'Did you really, Miss Prism? How wonderfully clever you are! I hope it did not end happily? I don’t like novels that end happily. They depress me so much.'
'The good ended happily, and the bad unhappily. That is what Fiction means.'
-An excerpt from the play script "The Importance of Being Earnest" by Oscar Wilde.
Every reader has a different opinion on how they feel stories should end. Some people are just suckers for happy endings - which is perfectly okay - but what does a happy ending necessarily mean?
Does the underdog triumph in the face or oppression?
The hero gets the guy/girl?
Peace is brought to the land and the woodland creatures have a tea party?
...and they all live happily ever after.
Yet it's implausible that everything can end on a happy note. Every ounce of conflict can't be resolved by the end, surely. Not every story is a coin flip to see if you get the sugar coated or creepy version of the fairy tale.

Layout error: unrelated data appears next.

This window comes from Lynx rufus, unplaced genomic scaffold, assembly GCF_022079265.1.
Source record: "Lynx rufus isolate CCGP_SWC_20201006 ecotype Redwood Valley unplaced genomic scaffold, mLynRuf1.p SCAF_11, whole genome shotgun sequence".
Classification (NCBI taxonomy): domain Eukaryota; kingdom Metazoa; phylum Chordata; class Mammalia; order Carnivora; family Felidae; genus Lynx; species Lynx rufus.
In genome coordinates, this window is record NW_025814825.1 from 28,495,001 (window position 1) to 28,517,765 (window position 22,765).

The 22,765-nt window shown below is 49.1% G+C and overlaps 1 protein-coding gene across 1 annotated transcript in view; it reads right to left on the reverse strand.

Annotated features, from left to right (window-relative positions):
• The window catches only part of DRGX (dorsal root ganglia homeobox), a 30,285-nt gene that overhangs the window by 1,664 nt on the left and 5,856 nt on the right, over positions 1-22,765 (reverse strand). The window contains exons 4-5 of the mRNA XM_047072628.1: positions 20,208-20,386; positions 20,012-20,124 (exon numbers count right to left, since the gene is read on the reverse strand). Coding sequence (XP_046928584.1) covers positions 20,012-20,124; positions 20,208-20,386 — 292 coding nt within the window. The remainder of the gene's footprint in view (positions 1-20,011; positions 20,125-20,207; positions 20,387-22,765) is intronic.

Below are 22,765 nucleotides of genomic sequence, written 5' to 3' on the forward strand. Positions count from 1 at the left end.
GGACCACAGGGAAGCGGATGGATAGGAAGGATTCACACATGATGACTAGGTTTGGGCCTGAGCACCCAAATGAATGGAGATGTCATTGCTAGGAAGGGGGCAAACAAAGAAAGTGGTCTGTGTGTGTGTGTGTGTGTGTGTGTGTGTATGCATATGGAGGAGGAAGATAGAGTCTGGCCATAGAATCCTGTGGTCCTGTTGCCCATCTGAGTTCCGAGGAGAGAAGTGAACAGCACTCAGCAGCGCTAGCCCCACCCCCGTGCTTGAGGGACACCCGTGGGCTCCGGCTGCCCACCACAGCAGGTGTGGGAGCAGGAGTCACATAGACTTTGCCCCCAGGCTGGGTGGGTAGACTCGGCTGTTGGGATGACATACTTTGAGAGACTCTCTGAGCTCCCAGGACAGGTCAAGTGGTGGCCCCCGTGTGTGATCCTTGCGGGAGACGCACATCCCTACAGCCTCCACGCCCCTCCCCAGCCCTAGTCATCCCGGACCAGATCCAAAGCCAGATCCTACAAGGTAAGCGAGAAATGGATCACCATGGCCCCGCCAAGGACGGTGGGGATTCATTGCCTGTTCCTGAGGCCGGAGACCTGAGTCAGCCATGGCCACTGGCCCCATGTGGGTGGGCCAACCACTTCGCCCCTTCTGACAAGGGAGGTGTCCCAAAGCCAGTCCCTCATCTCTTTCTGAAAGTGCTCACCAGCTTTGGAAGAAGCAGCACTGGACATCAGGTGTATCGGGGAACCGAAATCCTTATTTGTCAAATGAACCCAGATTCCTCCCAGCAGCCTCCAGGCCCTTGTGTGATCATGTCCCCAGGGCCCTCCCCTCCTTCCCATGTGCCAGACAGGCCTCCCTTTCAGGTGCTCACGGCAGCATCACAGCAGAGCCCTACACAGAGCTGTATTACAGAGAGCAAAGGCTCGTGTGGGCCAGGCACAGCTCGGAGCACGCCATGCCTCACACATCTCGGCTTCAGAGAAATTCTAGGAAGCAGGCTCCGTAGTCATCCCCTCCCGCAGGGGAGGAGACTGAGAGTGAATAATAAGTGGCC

Miss Prism says that the good end happily and the bad end unhappily. Is that true or is it as Cecily says?
'I suppose so. But it does seem very unfair.'
I don't set out to write characters who are represented as flat out "good" or "evil" because I don't particularly like to read about them. There are characters I know who are interpreted or seen as evil, but their own perceptions - regardless of whether they are empathetic - should be multidimensional.
Rather than "happy" endings, I'm inclined to want to read "satisfying" ones, which I'll admit sometimes means I am a sucker for a happy one. What it usually means is that I am pleased with the outcome.
The story might end on a sour note but the message is strong and impacting.
Maybe the hero doesn't get the guy/girl but gains a valuable experience and learns to live life in a different way.
Perhaps peace isn't brought to the land but there is a smaller, personal - but just as significant - triumph.
How do you believe stories should end? How do you want them to end?
Are you a sucker for happy endings or are you content with a satisfying one?